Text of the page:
Burma’s President Thein Sein asked opposition leader Aung San Suu Kyi on Dec. 1 to head an investigation into violence over the planned expansion of the Chinese-owned Latpaduang copper mine at the northern town of Monywa (Sagaing region, see map). The move comes two days after riot police cleared protesters from the site with baton charges, water cannons, tear gas, smoke bombs and—acording to Buddhist monks on the scene—some kind of incendiary devices. At least 50 people were injured, including more than 20 monks. Acitivsts put the number of injured at nearly 100. Images from Monywa’s hospital of burned monks appeared in social media and drew condemnation from around the world.
Local farmers, monks and activists have been protesting against what they say are forced evictions to allow for the expansion of the mine, Burma’s largest. The farmers started their protest in June, saying they were forced to accept a deal two years ago under which they gave up their land in return for new housing and financial compensation.
Suu Kyi was brought in to moderate in the aftermath of the violence, and demanded an apology for the police action. “We know that police officials are responsible for what happened but we need to know why they did it,” Suu Kyi told reporters. “I think the monks need an apology.”
In an attempt to cool anti-Chinese sentiment, however, the veteran dissident struck a conciliatory tone towards Beijing—and declined to back calls for an immediate halt to work on the mine: “We have never regarded the People’s Republic of China as our benefactor. But it is our neighboring country so we want to be a friend.”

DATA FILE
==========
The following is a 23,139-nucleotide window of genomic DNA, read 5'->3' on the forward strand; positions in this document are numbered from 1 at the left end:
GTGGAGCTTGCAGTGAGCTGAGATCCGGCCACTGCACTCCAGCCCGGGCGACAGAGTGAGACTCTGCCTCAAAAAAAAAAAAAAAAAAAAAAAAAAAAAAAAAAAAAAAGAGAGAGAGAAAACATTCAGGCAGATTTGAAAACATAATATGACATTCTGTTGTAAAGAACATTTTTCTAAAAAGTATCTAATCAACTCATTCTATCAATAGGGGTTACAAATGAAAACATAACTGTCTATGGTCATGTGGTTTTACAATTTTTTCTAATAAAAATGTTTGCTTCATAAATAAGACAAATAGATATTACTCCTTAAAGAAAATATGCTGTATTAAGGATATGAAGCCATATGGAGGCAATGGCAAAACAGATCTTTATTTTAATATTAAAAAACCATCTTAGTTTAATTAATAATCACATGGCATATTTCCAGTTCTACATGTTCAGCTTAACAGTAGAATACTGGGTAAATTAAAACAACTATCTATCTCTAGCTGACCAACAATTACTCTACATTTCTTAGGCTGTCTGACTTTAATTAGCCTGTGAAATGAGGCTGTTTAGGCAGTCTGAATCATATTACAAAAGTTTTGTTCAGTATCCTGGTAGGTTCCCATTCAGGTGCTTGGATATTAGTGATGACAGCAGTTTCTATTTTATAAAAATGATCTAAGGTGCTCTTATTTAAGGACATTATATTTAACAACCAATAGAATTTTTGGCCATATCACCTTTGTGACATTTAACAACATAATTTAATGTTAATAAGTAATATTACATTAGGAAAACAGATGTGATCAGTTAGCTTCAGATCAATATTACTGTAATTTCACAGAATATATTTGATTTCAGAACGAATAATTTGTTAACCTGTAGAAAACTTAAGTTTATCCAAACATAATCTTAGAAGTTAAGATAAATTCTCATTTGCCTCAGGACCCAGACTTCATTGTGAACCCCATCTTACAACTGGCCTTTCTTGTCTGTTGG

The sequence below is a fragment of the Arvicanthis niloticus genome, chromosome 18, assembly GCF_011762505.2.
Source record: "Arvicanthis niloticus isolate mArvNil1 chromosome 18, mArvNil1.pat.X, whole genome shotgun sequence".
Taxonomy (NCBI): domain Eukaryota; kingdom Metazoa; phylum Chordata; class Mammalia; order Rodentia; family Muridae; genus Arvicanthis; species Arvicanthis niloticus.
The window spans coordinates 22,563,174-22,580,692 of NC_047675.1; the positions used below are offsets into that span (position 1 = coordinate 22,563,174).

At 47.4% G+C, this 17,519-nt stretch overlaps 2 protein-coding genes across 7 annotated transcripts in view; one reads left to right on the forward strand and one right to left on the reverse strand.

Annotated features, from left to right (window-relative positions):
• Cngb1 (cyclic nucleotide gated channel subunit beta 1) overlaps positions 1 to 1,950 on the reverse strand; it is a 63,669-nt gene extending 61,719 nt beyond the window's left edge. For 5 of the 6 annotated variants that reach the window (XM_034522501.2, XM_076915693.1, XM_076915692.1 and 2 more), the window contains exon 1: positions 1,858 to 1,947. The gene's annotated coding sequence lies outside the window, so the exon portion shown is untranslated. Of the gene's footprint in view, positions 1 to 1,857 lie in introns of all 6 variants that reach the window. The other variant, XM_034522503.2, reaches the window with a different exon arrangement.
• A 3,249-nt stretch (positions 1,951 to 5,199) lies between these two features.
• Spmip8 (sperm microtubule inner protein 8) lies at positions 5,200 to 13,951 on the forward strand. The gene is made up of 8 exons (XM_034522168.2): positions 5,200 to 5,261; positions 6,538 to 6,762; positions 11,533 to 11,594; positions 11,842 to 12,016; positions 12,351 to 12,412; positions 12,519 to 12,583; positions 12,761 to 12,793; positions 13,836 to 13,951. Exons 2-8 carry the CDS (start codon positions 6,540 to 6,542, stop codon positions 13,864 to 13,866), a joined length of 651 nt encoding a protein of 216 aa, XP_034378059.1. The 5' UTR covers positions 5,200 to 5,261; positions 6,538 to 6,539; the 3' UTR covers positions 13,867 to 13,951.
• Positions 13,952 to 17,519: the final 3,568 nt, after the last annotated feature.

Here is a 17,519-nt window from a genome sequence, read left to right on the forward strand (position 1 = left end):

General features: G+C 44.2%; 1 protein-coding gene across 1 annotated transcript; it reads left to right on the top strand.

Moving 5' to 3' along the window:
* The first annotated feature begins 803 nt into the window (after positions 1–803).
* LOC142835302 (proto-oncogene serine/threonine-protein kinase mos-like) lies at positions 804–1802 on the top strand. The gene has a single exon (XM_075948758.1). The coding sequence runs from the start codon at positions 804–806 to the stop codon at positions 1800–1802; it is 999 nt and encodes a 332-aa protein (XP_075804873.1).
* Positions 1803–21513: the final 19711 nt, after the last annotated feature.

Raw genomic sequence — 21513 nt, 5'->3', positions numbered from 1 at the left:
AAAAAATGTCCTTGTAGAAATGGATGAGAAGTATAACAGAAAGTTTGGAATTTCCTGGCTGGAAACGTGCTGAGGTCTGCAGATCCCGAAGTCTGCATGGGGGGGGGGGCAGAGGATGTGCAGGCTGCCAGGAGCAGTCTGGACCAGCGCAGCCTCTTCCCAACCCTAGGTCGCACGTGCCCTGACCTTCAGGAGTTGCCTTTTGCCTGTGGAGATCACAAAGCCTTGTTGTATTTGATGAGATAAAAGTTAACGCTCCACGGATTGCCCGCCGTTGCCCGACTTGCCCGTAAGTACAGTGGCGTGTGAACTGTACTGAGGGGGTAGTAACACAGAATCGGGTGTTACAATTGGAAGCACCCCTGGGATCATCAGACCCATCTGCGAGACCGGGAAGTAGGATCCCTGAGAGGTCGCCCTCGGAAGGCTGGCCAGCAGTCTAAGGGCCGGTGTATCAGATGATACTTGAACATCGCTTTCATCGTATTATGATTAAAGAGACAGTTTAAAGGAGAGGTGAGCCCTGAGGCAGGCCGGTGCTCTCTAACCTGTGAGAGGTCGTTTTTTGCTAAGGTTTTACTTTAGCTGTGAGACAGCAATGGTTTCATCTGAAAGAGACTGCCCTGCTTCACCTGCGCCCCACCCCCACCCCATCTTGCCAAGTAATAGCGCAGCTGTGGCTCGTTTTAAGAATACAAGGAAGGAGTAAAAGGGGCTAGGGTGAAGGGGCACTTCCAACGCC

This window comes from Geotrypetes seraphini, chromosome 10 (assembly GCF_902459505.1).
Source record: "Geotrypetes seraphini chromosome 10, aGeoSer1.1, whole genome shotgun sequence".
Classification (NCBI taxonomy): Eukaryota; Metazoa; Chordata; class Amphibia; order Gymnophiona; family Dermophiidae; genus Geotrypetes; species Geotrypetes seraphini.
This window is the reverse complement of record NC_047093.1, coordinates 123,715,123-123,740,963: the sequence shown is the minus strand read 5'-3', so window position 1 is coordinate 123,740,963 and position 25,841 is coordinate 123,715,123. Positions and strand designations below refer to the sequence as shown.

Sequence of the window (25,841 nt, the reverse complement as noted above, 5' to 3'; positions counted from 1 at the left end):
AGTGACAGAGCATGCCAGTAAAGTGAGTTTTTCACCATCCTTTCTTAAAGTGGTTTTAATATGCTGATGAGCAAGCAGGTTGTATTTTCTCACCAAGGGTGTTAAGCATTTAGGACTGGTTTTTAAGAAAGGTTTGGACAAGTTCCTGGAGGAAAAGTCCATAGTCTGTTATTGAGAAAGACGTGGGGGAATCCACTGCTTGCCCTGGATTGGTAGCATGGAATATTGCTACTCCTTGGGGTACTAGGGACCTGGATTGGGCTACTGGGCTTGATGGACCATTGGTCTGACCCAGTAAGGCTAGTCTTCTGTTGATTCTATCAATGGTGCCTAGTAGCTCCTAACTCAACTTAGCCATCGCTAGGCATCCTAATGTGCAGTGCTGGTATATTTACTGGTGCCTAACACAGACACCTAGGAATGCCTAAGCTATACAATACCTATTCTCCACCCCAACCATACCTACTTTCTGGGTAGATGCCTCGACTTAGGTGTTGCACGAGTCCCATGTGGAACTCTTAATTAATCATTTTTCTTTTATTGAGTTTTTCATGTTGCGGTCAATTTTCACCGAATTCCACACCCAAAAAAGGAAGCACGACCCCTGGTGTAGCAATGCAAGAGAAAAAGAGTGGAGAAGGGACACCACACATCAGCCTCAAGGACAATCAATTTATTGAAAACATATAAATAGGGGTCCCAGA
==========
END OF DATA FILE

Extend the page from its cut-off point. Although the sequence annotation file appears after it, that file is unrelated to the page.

The mine is jointly owned by Burma’s military and Chinese arms manufacturer Norinco, and the billion-dollar expansion project covers several thousand hectares. The company maintains that the deal with the farmers was voluntary, and that only a small minority rejected it. “Issues such as relocation, compensation, environmental protection and profit sharing…were jointly settled through negotiations by the two sides and meet Myanmar’s laws and regulations,” the Chinese embassy in Rangoon said in a statement.
The US State Department issued a statement voicing concern over the “forcible eviction” of peaceful protesters.
Monks have held vigils in solidarity with the anti-mine protesters at the Sule Pagoda in Rangoon and at Eindawyar Pagoda in Mandalay. (Mizzima, Dec. 2; AFP, Mizzima, Mizzima, Nov. 30; BBC News, Nov. 29)